As an autoimmune protocol recipe developer, you have to have a really innate understanding of flavor. How do you get spicy without peppers? How do you get umami without soy sauce? How do you get sweet without the overuse of honey and syrups? A lot of the time I hear of people getting bored on the autoimmune protocol or on an elimination diet because they don’t combine pantry staples and acceptable foods in a way that tranSforms the flavors into something else. I try to do that for you guys because honestly it really is a pain in the tookus.
I was inspired to make an AIP buffalo sauce because it sounded impossible. Again – where would the spice come from? It needs to be really tangy too and almost burn your throat going down (how nice). And it should be fairly orange in color to make it recognizable. The best (and really only) way to get spiciness on AIP is with ginger and onion. Ginger is surprisingly spicy, but the fresh stuff is almost too overpowering and aromatic. Ground ginger holds on to its spice intensity well without giving a dish too much of that gingery flavor and apple cider vinegar provides a nice neutral tanginess. Coconut milk, olive oil, and honey help mellow the vinegar a bit, turmeric gives this sauce it’s orange huge, and the fish sauce, garlic and onion provide the savory flavor. A finish with coconut aminos and smoked sea salt is the perfect hit of sweet & smokey at the end of the cooking process. See how freakin’ complicated it is to make these things!?
I’m not a huge buffalo sauce fan actually. It reminds of Pinesol-scented college bars, $1 Miller High Life drafts, and drunk frat boys hitting on me with orange-stained lips. Quite the picture. Something tells me you know EXACTLY what I’m talking about. But this fragrant and healing version full of anti-inflammatory ginger and turmeric changed my tune. It doesn’t taste exactly like store-bought buffalo sauce, but honestly I don’t want my food to taste STORE-BOUGHT. I want it to taste REAL. This skillet will still give you the tangy and spicy hit that you’re used to though!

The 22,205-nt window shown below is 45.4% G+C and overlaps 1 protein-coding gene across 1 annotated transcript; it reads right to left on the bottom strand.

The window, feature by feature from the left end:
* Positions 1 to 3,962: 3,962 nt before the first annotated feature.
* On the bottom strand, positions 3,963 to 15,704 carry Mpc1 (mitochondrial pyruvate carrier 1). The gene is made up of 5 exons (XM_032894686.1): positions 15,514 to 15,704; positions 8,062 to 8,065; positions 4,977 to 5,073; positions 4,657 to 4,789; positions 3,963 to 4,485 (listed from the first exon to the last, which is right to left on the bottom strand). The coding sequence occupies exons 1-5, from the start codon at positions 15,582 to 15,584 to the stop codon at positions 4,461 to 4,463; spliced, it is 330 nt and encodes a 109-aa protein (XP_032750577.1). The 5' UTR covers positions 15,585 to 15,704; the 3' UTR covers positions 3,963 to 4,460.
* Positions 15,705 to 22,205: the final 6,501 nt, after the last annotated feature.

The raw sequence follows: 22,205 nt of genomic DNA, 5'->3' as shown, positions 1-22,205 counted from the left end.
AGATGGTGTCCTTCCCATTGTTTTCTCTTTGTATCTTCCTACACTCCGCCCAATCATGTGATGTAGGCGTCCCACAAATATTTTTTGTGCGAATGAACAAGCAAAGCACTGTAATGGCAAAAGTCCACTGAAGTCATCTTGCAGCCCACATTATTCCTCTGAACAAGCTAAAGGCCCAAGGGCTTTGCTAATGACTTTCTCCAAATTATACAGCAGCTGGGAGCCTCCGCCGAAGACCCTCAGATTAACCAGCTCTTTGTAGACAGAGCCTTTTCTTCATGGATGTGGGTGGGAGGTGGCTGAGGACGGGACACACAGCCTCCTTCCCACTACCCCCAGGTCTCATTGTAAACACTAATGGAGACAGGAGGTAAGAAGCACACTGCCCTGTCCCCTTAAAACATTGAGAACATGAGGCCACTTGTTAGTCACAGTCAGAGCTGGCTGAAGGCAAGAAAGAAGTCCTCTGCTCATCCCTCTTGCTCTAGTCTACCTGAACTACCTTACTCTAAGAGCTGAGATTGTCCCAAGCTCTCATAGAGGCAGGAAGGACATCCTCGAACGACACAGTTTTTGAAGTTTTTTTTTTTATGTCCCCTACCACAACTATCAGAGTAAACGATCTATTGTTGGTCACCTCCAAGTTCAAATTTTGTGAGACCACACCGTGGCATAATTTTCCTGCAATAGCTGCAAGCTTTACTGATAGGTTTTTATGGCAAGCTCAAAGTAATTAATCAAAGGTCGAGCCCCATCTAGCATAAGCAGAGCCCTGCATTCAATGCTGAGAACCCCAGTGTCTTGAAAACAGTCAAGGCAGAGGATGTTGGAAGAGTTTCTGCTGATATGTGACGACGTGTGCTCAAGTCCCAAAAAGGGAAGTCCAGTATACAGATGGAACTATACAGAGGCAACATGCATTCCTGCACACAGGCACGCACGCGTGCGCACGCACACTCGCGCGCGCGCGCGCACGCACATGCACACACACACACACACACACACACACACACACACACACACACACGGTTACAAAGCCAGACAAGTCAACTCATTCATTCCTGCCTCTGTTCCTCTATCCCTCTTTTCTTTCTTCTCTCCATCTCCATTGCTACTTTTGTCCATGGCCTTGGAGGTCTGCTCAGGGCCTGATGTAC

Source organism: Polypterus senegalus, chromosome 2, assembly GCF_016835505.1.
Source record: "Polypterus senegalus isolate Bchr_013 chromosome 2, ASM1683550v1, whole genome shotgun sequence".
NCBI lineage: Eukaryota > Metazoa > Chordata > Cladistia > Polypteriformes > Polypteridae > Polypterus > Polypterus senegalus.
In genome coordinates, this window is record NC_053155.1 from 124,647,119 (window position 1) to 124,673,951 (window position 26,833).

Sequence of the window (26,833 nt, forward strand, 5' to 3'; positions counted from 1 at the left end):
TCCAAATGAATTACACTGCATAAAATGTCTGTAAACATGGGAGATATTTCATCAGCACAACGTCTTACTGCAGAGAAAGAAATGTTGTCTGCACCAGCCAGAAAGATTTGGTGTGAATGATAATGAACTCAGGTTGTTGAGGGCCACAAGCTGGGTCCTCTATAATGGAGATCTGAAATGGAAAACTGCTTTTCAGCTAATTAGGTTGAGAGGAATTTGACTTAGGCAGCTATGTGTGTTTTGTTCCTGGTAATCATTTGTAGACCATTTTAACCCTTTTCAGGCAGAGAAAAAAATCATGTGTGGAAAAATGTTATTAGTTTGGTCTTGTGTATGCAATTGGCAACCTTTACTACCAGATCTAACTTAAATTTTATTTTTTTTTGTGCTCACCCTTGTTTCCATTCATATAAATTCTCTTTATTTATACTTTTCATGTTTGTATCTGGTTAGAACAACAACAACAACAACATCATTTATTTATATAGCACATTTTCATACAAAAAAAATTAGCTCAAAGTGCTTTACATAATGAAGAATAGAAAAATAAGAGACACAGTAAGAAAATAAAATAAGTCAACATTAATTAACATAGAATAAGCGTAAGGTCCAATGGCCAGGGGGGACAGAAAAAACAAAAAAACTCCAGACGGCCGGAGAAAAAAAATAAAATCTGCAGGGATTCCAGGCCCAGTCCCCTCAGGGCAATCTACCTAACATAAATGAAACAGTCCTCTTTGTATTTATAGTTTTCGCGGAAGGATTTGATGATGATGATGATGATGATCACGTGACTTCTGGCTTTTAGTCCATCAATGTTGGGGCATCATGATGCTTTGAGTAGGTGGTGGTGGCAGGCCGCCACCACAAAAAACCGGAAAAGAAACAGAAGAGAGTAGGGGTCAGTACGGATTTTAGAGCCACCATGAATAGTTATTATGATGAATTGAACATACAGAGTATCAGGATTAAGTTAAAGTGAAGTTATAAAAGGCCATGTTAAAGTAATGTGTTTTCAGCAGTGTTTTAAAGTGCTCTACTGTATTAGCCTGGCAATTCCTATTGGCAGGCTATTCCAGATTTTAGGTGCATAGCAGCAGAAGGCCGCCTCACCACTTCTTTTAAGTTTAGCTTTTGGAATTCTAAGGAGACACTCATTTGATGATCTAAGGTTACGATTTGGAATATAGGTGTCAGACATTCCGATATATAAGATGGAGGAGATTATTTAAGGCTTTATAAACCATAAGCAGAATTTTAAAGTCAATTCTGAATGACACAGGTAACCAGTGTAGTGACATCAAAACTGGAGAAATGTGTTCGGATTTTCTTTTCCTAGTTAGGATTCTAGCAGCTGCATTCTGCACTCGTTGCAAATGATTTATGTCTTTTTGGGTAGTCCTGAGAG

I made my husband, the opposite of a drunk frat boy, stop work and try this skillet for lunch and he was thrilled with it! Since it got his seal of approval despite my buffalo sauce indifference (although I really, really enjoyed a bowl of this with him!) I knew I had to share it with you fabulous people too! Happy noms!
Nightshade-Free Buffalo Chicken Skillet
Serves 3 | Prep Time 10 minutes | Cook Time 15 minutes | Total Time 25 minutes
2 tbsp olive oil
1 lb sweet potato, peeled and diced
¾ cup diced red onion
1 lb ground chicken, crumbled
1/3 cup chopped green onions
1 recipe Ginger Buffalo Sauce (below)
Heat olive oil in a large skillet over medium-high heat. Add sweet potatoes and onions to the pan and cook, stirring every few minutes, just until tender about 8 to 10 minutes. You want to ensure the sweet potatoes aren’t cooked to the doneness you would at the finish of the dish since they will be cooking a few minutes longer in the pan with the chicken. If they have reached doneness at this point, transfer them to a bowl while you cook the chicken then stir back into the skillet.
Add ground chicken to the pan and continue to cook until no longer pink.
Stir in Nightshade-Free Buffalo Sauce and simmer for an additional minute to incorporate the flavors.
Remove from heat and stir in the green onions. Serve warm.
Nightshade-Free Buffalo Sauce
Whisk together all ingredients in a small saucepan except the coconut aminos and smoked sea salt.
Bring mixture to a low boil over medium heat. Simmer uncovered for 8-10 minutes until the liquid has reduced to ½ cup. I pour the mixture into a measuring cup to ensure it has reduced enough.
Stir in coconut aminos and smoked sea salt.